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Mini-Roundabout to Assist School Traffic

NCDOT installs traffic-calming device to increase area safety

This mini-roundabout will help school traffic.

A mini-roundabout that will improve safety and traffic flow opened this week in Macon County before two nearby schools return to class.

N.C. Department of Transportation safety officials determined a mini-roundabout at the intersection of Wells Grove Road and Bellview/Clark’s Chapel Road would best serve the drivers for school pickup and drop-off times at Mountain View Intermediate School and Macon County Middle School. The safety benefits of the traffic-calming structure will also benefit the general public.

The school system asked NCDOT to evaluate options for how best to improve the operation and safety of the intersection.

“This small project should provide big dividends for drivers to and from school as well as those who drive through the area on a daily basis,” Division 14 Traffic Engineer Steven Buchanan said. “Roundabouts are not a new technology, but they may be new to some drivers. They are easy to use, help move traffic and provide safety benefits unavailable with stop signs or signals.”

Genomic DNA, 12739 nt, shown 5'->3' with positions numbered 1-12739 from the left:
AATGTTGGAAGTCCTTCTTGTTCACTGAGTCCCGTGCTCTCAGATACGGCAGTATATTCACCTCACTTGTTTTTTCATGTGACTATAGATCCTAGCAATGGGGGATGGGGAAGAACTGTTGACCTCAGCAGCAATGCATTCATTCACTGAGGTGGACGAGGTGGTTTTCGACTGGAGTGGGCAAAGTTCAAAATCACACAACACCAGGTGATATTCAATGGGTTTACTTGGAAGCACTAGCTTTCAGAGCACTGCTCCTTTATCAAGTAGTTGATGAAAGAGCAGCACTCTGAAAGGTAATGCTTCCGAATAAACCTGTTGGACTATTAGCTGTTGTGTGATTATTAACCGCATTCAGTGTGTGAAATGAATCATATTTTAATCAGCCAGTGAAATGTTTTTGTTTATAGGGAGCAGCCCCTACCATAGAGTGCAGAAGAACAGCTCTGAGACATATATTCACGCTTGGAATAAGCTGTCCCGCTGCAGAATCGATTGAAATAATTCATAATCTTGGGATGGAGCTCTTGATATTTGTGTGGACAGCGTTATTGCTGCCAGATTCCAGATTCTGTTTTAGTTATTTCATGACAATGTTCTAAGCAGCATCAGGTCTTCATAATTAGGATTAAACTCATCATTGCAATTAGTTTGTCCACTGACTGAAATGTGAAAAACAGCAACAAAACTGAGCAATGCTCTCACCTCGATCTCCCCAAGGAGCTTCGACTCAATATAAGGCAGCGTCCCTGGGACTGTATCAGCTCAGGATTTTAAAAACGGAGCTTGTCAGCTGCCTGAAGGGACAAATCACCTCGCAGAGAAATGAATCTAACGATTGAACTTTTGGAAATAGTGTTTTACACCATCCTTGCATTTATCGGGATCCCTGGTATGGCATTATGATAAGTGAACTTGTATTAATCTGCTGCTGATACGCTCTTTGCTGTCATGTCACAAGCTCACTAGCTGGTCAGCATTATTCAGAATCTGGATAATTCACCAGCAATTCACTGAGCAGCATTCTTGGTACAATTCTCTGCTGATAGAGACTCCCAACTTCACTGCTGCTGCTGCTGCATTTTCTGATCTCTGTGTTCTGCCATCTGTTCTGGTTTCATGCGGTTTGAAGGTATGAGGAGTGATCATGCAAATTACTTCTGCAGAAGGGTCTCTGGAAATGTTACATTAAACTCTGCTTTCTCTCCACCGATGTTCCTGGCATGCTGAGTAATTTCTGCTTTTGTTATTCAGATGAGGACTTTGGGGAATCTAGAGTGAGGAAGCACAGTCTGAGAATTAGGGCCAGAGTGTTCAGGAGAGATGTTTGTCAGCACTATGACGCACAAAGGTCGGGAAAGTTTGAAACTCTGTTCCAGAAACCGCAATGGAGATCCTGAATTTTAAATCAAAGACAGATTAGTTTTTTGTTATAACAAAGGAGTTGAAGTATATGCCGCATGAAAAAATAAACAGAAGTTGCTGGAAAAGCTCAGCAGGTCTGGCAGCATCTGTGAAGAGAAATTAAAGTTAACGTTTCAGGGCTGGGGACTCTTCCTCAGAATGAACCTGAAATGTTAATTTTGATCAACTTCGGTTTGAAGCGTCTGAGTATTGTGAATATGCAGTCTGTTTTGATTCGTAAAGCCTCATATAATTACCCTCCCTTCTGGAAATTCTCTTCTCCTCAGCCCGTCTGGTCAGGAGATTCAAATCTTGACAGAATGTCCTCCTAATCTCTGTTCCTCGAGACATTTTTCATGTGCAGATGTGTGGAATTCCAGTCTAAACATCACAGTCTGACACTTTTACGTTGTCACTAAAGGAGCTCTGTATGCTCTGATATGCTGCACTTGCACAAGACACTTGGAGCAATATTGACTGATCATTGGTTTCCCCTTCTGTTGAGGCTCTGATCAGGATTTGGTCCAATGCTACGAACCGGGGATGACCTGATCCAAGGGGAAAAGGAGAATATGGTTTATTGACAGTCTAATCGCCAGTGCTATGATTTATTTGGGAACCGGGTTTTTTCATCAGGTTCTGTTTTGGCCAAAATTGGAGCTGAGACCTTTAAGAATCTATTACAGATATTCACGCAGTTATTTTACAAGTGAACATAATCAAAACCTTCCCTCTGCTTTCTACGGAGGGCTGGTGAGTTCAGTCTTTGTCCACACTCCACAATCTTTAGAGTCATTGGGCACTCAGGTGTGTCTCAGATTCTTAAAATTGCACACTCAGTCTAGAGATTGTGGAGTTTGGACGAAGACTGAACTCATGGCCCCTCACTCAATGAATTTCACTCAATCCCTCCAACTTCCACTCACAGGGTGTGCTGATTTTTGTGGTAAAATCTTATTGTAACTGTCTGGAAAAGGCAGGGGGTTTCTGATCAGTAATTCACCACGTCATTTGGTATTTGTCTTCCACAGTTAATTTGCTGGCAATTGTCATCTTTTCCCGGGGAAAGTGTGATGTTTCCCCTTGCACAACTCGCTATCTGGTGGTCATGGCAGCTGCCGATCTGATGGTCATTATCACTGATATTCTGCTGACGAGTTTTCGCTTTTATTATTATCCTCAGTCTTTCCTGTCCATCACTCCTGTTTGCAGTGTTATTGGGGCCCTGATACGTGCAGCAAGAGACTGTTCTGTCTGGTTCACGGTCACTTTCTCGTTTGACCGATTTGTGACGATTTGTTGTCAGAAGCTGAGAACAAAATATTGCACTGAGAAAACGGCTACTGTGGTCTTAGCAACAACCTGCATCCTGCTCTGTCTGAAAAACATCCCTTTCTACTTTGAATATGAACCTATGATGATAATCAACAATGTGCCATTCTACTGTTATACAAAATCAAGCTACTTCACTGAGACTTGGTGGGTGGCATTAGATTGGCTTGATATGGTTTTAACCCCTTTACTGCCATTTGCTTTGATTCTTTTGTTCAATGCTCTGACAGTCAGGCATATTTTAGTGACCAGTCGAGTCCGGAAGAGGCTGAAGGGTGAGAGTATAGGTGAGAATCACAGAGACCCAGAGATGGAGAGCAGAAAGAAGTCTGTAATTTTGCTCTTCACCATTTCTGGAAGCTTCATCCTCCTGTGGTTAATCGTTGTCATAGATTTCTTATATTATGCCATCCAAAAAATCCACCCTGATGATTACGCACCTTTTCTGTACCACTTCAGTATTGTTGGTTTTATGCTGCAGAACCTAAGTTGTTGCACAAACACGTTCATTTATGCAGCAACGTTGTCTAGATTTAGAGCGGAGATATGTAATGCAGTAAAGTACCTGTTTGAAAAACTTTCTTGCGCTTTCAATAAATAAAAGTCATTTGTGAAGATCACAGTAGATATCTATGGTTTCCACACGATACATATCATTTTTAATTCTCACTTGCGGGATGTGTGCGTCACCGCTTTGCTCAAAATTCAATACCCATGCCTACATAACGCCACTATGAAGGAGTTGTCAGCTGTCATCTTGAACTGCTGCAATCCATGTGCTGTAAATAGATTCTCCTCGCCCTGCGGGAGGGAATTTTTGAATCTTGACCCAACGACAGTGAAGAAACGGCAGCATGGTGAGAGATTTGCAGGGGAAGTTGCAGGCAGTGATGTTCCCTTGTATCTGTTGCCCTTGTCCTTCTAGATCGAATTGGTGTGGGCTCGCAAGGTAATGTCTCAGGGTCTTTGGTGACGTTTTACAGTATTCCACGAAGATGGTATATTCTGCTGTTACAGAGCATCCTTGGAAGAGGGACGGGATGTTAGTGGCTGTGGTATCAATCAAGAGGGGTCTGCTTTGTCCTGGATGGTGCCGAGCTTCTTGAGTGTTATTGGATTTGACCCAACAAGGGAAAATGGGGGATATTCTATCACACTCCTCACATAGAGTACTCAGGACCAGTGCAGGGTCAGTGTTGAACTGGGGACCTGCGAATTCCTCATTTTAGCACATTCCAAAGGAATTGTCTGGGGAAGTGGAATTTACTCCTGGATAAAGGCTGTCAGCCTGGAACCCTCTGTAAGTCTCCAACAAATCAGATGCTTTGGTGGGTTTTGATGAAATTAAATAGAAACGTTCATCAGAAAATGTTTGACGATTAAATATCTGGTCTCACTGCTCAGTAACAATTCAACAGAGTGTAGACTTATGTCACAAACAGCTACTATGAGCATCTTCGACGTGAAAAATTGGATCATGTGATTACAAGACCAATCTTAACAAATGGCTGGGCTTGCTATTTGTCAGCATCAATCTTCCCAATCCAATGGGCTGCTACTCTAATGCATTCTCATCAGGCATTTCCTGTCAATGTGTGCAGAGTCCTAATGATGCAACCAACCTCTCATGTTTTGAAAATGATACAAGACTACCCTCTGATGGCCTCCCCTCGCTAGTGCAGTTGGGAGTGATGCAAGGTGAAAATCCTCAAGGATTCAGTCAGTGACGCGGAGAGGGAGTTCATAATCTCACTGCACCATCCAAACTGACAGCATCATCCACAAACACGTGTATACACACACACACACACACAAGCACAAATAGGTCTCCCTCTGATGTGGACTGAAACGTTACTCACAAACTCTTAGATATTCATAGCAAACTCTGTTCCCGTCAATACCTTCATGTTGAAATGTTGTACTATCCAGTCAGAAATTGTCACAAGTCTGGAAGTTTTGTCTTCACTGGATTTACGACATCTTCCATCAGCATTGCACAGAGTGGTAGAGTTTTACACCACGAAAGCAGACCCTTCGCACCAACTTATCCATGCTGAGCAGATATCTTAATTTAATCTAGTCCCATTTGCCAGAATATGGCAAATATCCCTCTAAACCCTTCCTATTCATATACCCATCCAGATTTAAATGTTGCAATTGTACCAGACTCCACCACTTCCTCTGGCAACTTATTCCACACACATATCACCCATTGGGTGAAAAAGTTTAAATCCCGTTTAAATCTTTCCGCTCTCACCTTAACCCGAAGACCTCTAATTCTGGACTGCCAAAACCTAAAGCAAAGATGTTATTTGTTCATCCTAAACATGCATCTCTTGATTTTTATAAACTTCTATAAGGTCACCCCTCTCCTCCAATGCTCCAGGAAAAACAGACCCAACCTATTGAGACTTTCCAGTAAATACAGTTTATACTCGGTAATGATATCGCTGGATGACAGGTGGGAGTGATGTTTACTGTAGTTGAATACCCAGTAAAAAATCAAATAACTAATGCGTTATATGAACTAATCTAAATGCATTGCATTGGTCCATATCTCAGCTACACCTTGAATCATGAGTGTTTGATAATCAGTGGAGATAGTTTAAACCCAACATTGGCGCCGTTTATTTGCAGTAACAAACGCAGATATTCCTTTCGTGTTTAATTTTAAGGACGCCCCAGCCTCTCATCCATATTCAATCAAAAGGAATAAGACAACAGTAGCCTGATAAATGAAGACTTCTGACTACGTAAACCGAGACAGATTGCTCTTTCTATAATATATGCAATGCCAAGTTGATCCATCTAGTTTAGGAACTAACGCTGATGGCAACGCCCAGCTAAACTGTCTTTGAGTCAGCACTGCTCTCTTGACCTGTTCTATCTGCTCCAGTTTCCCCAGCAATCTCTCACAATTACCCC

Roundabouts are installed to improve safety for drivers, pedestrians and cyclists. They help reduce congestion and backups associated with stop signs and traffic signals.

A mini-roundabout uses a smaller footprint, thereby, reducing property impacts near the intersection. The construction project allowed crews to remove the stop signs on Bellview/Clark’s Chapel Road.

NCDOT published an informational page on roundabouts. Some of the tips include the following:

•    Remember to give larger trucks and buses extra room, as they might need to straddle the lane

•    Big trucks should use the concrete island — called the truck apron — to maneuver around the roundabout

•    Never enter a roundabout while an emergency vehicle using flashing lights and sires is passing through

•    Drivers should not pass a bicyclist while inside the roundabout

Source
NCDOT

Andy Rogers

Andy has worked in broadcasting around Western North Carolina over the last 17 years. He serves as the Operations Manager and Program Director for WRGC and WBHN. “I’ve been with the crew here at Five Forty Broadcasting since the idea of bringing the station back to Jackson County at 540-AM. I feel a personal connection with community radio and the area”. In the past, Andy has worked with iHeart Media and Sky Country Broadcasting. He resides in Haywood County.
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